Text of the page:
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Bob’s Meanderings: Fashion is Bad for the Environment


When I watched a televised report saying that the fashion industry is one of the most polluting industries in the world, I was shocked. Apparently it produces 20% of the global wastewater and 10% of global carbon emissions. With no changes in clothing habits, who knows what the stats will show by 2050.

It appears that the “fast fashion” business model developed in the early 2000s resulted in a consumer demand for high quantities of low-quality clothing. Now many fashion products can be designed specifically for short-term ownership and premature disposal. With the clothing quality decreasing along with costs, it means the consumption levels of mass-manufactured fashion products are on the rise and so are resources.

Sometimes it seems that just about everything ends up being bad for the environment. Even the clothes we’ve been buying and wearing for so many years when discarded turns out to be bad.

So the problem with the fabrics that are being used to make our modern-day clothes are far from eco-friendly. Some examples are cottons, polyesters and silk – even the dyes used. Many of these fabrics trigger added environmental problems once they end up in landfill sites – some can take more than a hundred of years to break down.

But there is hope. A number of large clothing companies are recognizing the environmental problems caused by proven fabrics, and they’re starting to produce clothes that are made from eco-friendly materials.

I liked to buy something new almost every month, a shirt or sweater, etc. – until the pandemic slowed me down. I realized then that I didn’t need anything more and still don’t.

Young women love those tattered blue jeans with cuts at the knees. Originally to express anger towards society, they are the latest fashion trend.

Fashion brands are not the only ones who have the power to create change. Consumers also have leverage – and it’s vital that they use it. Consumer-driven behaviour change can inspire brands to adapt habits towards a more sustainable future. Small lifestyle changes can create a big sustainable impact. If real change is to happen, more people must take an initiative-taking approach to reflect their moral values.

Before buying new clothes and contributing to pollution, a well-thought-out slower spending would be the priority.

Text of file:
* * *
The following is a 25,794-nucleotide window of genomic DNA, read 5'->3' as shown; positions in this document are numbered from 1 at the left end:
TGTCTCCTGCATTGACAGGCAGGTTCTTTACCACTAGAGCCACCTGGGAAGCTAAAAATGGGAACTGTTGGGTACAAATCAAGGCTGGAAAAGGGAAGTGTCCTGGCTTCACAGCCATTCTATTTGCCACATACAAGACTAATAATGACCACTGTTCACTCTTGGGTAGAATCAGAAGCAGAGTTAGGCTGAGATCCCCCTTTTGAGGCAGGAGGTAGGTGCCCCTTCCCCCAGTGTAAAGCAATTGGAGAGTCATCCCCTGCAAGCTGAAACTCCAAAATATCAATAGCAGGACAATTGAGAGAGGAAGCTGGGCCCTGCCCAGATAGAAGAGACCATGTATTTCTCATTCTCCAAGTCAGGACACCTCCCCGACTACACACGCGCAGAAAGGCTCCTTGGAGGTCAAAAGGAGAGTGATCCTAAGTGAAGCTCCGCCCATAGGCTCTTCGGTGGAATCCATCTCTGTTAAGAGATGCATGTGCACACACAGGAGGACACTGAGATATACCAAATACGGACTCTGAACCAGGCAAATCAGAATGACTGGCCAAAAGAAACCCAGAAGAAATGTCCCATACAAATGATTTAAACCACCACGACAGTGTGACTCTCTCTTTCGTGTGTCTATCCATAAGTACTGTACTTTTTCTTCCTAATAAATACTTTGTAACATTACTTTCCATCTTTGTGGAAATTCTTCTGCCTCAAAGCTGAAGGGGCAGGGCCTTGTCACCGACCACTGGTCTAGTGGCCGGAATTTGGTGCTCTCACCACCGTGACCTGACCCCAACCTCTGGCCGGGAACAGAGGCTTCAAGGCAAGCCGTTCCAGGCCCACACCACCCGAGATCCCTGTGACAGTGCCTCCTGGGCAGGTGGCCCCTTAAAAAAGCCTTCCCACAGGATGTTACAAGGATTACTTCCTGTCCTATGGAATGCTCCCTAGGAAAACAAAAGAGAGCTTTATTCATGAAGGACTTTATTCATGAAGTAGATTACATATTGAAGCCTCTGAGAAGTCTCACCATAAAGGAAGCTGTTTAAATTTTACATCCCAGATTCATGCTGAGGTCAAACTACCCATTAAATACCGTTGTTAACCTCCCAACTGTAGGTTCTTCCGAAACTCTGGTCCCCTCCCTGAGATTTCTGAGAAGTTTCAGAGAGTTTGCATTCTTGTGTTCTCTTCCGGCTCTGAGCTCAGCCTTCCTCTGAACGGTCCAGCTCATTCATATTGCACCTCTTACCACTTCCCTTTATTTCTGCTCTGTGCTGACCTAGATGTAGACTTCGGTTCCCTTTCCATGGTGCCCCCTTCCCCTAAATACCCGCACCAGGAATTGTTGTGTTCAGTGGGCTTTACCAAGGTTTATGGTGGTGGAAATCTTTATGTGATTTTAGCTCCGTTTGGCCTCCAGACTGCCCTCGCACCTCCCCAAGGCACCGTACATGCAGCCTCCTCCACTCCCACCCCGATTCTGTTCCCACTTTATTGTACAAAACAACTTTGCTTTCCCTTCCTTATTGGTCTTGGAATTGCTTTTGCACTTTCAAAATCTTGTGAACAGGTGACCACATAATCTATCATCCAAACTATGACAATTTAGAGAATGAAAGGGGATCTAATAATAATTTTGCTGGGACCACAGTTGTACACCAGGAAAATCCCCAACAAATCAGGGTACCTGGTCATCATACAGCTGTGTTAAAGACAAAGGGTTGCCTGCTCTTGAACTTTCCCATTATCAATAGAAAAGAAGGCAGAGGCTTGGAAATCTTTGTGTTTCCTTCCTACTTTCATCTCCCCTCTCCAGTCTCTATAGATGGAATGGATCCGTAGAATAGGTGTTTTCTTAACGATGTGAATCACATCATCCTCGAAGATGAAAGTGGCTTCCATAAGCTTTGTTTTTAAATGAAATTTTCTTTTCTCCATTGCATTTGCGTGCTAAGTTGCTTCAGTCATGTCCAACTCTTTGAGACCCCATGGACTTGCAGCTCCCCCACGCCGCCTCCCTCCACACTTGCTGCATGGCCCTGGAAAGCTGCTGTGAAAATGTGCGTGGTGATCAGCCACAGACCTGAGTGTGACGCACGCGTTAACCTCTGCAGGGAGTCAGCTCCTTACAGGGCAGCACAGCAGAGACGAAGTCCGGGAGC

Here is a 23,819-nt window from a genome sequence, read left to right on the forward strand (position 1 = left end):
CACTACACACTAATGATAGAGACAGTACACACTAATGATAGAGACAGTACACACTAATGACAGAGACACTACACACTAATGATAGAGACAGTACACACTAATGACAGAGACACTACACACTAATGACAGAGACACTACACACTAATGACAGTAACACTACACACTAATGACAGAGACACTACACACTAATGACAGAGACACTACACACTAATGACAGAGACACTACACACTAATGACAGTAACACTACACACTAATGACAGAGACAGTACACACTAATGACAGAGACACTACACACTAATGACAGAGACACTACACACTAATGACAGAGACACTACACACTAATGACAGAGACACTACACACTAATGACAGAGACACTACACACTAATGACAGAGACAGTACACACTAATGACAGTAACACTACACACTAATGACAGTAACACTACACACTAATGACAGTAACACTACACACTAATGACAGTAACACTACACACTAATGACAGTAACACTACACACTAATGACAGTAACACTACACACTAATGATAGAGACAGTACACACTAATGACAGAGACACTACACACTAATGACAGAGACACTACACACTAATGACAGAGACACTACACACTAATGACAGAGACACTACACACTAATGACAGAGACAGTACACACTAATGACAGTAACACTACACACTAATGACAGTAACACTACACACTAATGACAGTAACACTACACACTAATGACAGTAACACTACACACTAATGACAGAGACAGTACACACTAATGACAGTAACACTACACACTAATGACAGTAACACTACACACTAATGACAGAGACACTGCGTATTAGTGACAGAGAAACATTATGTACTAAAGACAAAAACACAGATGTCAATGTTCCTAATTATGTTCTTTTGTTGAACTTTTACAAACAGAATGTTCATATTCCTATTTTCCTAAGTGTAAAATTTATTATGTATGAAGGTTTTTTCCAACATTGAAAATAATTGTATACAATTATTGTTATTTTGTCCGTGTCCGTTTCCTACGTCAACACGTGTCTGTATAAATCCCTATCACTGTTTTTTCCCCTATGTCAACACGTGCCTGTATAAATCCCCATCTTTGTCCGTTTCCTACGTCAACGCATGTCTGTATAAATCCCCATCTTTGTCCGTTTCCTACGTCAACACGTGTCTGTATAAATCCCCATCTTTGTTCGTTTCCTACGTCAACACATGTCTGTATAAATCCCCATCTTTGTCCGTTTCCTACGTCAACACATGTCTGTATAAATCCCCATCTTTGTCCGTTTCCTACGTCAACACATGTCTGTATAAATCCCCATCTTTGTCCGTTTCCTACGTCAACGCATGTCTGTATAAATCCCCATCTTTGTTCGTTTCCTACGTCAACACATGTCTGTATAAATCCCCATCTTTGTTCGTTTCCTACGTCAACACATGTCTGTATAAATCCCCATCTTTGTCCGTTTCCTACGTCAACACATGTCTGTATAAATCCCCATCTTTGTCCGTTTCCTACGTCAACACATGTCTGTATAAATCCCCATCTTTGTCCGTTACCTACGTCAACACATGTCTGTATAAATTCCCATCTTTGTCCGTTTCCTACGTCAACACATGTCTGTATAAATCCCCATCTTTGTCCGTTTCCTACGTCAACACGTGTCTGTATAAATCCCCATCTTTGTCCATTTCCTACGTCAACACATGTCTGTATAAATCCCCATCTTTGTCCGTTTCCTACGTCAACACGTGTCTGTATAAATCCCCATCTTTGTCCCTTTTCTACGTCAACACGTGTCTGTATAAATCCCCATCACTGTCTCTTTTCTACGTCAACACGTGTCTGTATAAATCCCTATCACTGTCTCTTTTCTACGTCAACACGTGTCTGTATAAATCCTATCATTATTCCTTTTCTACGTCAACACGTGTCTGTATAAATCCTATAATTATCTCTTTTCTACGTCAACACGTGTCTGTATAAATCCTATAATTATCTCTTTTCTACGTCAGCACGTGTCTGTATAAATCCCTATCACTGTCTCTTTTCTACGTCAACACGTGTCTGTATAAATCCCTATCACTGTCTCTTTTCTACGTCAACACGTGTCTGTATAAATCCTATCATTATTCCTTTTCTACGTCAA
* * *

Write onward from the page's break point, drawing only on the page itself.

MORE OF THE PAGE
Consideration of eco-friendly clothes still tend to be the exception rather than the norm. That’s why it’s so essential for consumers to start seeking clothes made from environmentally friendly materials. The more that do this, the more commercially workable it will be for companies to use eco-friendly fabrics in their clothing lines.

As well, consider the end-of-life options for clothing items. Millions of dollars’ worth goes right to the landfill. Look at donating clothes to charity and recycling. Consider passing on items to friends and family.

Don’t wait until for the brands to act. The drive to change every day behaviour will be crucial in changing fashion’s future environmental impact of fashion.

Recycling could reduce waste but is still problematic environmentally as it is energy intensive. Some brands are using recycled materials to create clothing which is a benefit.
The second-hand market is having a revival slowing down buying of new fashions. It still doesn’t solve the problem of consumers buying too much. Fashions need longer lifetimes for their garments and consumers to buy less.

Are rentals the future? There definitely is prospects at the luxury end of the market but there is a clear resistance to rent lower priced items, which are just so easy to buy. If consumers are to take part, rentals need to be accessible, low cost, and fulfil the desire of having something new.

Rental of clothing does have potential to reduce waste and increase the lifespan of garments, but to achieve a sustainable industry a universal change in business tradition and consumer behaviour is definitely needed.

Responsible procurement, ownership and disposal are vital considerations to create sustainable change for the future of the fashion industry. Today, shoppers are in a position to have more influence and ability to create change than ever before. Meanwhile, the business model is pushing consumers to take a role in creating that change.

What about standardized eco-friendly uniforms for year-round wearing?